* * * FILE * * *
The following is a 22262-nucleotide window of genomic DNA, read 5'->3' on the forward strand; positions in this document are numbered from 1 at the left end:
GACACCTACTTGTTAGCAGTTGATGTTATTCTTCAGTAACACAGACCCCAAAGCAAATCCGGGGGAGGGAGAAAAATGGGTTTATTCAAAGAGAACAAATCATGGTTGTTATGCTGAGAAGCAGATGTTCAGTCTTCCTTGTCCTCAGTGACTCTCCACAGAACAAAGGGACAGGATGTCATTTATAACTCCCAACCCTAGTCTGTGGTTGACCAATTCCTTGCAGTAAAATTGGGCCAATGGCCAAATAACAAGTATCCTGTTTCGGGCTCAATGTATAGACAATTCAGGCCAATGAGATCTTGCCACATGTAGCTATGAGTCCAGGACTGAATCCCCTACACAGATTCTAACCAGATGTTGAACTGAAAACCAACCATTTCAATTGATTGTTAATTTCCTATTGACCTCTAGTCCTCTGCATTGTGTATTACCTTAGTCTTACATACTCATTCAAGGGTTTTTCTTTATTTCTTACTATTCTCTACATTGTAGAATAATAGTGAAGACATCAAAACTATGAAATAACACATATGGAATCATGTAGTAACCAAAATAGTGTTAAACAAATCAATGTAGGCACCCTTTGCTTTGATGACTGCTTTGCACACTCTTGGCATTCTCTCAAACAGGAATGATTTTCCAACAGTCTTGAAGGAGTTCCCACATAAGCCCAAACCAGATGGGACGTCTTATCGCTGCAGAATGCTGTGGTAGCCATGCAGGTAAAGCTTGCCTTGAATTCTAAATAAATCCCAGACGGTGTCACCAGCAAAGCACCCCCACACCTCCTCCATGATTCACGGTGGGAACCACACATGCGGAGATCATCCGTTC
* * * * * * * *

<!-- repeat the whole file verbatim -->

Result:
The following is a 22262-nucleotide window of genomic DNA, read 5'->3' on the forward strand; positions in this document are numbered from 1 at the left end:
GACACCTACTTGTTAGCAGTTGATGTTATTCTTCAGTAACACAGACCCCAAAGCAAATCCGGGGGAGGGAGAAAAATGGGTTTATTCAAAGAGAACAAATCATGGTTGTTATGCTGAGAAGCAGATGTTCAGTCTTCCTTGTCCTCAGTGACTCTCCACAGAACAAAGGGACAGGATGTCATTTATAACTCCCAACCCTAGTCTGTGGTTGACCAATTCCTTGCAGTAAAATTGGGCCAATGGCCAAATAACAAGTATCCTGTTTCGGGCTCAATGTATAGACAATTCAGGCCAATGAGATCTTGCCACATGTAGCTATGAGTCCAGGACTGAATCCCCTACACAGATTCTAACCAGATGTTGAACTGAAAACCAACCATTTCAATTGATTGTTAATTTCCTATTGACCTCTAGTCCTCTGCATTGTGTATTACCTTAGTCTTACATACTCATTCAAGGGTTTTTCTTTATTTCTTACTATTCTCTACATTGTAGAATAATAGTGAAGACATCAAAACTATGAAATAACACATATGGAATCATGTAGTAACCAAAATAGTGTTAAACAAATCAATGTAGGCACCCTTTGCTTTGATGACTGCTTTGCACACTCTTGGCATTCTCTCAAACAGGAATGATTTTCCAACAGTCTTGAAGGAGTTCCCACATAAGCCCAAACCAGATGGGACGTCTTATCGCTGCAGAATGCTGTGGTAGCCATGCAGGTAAAGCTTGCCTTGAATTCTAAATAAATCCCAGACGGTGTCACCAGCAAAGCACCCCCACACCTCCTCCATGATTCACGGTGGGAACCACACATGCGGAGATCATCCGTTC